Edita Wolf: Research & CV

PhD Research at CEFRES

Seneca, Tragedy & Judgement

Research Area 2: Norms & Transgressions

Photo Edita WolfThe research project seeks to analyse the stakes behind the concept of judgement in the light of Seneca’s tragedies. In such works, judgement stands as a decision-making process within the frame of Stoicism, as a decision of the judicial authority under the Roman Empire and last, as a part of tragedy as genre. Legal procedure formalising the decision making, the new constellation of the judicial field in the imperial era raised new questions about the nature of judgement in general, including that of moral and aesthetical judgement. The aim of this research is to explore how the formalising of assessing and decision making processes, especially in legal procedure, are being questioned–since they are at the origin of European law. This will lead to reflecting upon judicial authority and judgement. Grounded in the study of classics, this survey of the judgement in the works of Seneca should enable to look into the precondition of social sciences topics and the study of law, without being embedded in their methodology.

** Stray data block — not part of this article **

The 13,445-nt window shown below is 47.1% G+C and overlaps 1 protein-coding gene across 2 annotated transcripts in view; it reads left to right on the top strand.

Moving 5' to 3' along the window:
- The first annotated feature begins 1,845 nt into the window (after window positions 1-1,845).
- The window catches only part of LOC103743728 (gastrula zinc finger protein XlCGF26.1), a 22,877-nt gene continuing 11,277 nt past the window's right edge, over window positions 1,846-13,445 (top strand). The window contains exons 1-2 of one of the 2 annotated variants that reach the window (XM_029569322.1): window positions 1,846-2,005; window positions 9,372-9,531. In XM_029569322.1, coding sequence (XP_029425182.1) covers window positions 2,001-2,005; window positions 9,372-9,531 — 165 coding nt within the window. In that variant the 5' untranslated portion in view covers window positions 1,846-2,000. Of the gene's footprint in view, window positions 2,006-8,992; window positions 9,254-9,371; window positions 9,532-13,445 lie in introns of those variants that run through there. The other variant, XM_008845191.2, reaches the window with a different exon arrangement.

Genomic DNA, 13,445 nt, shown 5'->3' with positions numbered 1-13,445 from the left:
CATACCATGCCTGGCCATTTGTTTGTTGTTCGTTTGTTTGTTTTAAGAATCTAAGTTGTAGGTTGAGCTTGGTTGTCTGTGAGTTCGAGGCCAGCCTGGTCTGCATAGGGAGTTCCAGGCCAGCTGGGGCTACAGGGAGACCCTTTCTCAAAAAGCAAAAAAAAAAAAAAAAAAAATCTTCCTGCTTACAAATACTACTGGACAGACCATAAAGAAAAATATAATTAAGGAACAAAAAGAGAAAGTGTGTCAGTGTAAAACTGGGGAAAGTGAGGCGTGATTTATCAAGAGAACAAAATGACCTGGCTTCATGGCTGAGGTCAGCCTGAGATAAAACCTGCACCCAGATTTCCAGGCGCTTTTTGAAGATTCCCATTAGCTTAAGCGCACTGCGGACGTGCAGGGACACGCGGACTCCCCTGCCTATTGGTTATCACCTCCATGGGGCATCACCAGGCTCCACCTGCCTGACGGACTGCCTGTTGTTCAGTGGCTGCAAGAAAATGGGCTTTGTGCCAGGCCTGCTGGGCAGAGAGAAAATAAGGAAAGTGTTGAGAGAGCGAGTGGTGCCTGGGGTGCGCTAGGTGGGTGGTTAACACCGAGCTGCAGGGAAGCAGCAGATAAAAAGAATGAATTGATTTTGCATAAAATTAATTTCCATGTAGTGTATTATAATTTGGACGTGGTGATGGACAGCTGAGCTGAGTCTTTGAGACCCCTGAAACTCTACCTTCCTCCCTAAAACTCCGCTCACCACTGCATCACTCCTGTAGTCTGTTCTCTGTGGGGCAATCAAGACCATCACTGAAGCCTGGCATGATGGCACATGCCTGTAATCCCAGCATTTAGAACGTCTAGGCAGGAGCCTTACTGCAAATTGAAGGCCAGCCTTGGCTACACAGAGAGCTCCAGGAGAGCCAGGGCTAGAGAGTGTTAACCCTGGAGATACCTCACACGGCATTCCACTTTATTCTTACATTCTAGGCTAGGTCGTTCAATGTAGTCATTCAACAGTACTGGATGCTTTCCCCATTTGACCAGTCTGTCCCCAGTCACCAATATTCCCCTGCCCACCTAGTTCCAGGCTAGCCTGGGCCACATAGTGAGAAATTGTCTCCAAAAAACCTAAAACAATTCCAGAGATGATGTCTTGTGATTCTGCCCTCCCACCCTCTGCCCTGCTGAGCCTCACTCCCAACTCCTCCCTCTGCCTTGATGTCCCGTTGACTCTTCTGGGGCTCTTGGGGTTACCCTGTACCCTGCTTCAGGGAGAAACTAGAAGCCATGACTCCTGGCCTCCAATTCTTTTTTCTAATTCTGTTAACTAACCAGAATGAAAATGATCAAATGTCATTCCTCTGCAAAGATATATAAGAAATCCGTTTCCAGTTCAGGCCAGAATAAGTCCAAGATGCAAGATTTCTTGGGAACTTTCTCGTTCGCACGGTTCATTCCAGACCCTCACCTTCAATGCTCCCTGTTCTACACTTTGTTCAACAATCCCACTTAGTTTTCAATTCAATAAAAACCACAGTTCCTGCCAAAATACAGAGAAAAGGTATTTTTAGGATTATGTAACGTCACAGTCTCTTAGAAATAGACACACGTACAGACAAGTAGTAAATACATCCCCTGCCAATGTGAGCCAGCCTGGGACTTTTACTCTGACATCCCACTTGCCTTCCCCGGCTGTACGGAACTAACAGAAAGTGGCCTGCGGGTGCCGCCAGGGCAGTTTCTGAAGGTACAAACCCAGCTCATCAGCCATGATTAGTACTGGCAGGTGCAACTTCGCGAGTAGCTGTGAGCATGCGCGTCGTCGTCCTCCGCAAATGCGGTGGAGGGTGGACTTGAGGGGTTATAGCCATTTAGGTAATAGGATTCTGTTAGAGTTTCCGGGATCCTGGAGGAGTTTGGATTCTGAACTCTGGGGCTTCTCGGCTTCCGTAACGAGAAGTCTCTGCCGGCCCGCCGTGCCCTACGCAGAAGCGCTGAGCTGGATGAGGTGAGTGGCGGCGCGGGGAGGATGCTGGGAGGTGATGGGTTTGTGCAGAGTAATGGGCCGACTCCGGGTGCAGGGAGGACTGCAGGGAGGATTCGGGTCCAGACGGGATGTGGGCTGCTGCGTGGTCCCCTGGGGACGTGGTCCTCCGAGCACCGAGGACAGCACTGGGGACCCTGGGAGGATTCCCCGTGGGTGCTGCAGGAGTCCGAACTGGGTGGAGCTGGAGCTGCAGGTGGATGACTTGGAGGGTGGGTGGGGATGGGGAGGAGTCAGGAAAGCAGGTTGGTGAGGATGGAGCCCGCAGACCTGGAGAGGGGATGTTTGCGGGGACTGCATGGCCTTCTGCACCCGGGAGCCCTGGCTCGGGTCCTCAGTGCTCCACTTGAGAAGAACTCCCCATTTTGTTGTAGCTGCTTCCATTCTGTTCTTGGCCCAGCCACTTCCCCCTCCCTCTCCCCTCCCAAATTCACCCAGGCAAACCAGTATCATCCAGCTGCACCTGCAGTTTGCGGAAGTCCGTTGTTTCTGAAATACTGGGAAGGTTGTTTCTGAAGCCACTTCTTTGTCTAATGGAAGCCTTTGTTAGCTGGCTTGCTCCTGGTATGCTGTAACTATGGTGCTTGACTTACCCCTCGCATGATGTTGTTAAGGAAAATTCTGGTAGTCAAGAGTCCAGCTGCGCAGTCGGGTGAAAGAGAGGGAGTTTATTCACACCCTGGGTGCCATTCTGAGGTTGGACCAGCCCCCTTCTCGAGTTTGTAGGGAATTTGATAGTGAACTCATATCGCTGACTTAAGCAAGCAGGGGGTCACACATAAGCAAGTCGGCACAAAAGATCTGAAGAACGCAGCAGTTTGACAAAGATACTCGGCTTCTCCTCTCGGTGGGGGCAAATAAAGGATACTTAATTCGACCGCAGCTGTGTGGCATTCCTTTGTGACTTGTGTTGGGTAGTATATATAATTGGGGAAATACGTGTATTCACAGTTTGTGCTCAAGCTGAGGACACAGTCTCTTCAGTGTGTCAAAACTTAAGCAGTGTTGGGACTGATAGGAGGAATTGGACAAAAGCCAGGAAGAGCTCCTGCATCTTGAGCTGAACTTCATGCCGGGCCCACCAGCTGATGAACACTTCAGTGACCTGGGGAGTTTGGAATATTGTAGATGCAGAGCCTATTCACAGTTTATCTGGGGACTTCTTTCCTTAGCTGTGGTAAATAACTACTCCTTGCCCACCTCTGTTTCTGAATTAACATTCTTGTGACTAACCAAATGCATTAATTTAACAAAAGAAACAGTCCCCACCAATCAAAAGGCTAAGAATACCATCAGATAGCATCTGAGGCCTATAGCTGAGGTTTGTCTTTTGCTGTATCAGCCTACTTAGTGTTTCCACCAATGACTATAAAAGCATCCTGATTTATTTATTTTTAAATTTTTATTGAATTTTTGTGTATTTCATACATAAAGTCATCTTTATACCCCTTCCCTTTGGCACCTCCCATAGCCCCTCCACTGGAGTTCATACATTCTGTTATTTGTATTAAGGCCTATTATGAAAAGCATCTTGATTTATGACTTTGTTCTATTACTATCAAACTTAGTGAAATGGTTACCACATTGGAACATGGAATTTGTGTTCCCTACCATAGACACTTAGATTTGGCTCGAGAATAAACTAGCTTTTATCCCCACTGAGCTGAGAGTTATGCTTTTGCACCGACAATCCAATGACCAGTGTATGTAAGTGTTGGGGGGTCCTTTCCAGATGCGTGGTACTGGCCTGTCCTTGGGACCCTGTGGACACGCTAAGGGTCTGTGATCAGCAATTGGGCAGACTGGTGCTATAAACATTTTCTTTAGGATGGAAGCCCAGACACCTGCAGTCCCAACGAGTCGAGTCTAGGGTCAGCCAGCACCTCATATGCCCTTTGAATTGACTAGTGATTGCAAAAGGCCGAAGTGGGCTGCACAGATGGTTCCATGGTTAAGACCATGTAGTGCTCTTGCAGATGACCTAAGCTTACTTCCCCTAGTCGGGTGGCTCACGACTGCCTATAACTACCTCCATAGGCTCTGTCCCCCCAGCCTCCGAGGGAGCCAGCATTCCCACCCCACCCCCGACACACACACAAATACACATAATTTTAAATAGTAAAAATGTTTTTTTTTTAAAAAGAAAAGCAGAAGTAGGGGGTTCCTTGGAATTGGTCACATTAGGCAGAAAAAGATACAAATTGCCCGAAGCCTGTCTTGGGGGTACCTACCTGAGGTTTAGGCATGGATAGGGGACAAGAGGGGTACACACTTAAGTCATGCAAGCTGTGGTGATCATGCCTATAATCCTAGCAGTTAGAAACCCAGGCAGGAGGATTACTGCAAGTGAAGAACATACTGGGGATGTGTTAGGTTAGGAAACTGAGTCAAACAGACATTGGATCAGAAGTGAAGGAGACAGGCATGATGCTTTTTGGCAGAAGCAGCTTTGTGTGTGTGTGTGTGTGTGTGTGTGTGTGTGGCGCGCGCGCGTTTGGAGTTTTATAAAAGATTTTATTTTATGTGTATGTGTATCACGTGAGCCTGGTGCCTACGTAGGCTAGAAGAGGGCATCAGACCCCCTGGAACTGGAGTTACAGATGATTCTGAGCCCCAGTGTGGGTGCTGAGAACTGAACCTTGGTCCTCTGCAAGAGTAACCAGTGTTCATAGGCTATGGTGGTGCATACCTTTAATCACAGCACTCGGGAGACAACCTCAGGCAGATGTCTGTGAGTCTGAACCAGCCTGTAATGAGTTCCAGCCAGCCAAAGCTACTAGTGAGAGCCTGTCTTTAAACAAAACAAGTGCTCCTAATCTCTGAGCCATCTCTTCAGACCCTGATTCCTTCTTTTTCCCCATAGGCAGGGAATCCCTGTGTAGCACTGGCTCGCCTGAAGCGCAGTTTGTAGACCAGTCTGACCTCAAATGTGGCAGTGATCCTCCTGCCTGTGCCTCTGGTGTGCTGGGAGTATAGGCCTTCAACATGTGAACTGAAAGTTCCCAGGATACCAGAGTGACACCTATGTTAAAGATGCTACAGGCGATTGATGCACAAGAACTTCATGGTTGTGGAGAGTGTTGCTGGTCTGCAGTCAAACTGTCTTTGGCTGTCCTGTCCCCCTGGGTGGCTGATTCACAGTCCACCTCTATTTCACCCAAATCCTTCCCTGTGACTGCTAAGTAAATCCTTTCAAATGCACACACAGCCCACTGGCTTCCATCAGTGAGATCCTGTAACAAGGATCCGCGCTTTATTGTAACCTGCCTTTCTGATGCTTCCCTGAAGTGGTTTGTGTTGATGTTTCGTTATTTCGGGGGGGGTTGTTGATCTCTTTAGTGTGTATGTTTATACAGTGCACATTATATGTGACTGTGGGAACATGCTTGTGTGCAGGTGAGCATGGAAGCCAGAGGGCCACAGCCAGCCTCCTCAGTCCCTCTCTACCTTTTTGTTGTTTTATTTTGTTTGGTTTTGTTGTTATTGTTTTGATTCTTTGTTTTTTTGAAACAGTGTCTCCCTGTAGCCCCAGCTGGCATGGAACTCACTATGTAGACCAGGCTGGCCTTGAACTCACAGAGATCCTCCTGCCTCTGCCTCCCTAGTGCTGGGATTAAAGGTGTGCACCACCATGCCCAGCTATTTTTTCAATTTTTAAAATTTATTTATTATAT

Since 2014: PhD studies in Classics Studies under the supervision of Prof. Martin Bažil, Faculty of Arts, Charles University in Prague.

2012-2013: Erasmus student at Paris-Sorbonne University (Paris IV), France.

2011-2014: Master in Classics Studies, Faculty of Arts, Charles University in Prague.

2009-2012: BA in Eastern European Studies, Faculty of Arts, Charles University in Prague.

2007-2011: BA in Classics Studies, Faculty of Arts, Charles University in Prague.

Research Activities

2014: Intern Research Grant of the Faculty of Arts, Charles University in Prague: “Marcus Aurelius and Imperial Stoicism in Today’s Classics”.

Publications and Communications

  • Hovory k sobě: dílo v zrodu. Auriga ZJKF 2015, LVIII/2 (forthcoming).
  • Marcus Aurelius and nontragic theatre. Graeco-Latina Brunensia, 2015, 20/2 (forthcoming).
  • Others in Marcus Aurelius’ Meditations. Acta Universitatis Carolinae Philologica, Graecolatina Pragensia, 2015/XXVI (forthcoming).
  • “Marcus Aurelius and non-tragic theatre”, paper delivered at the Laetae Segetes IV–PhD international conference, Masaryk University in Brno, November 2014.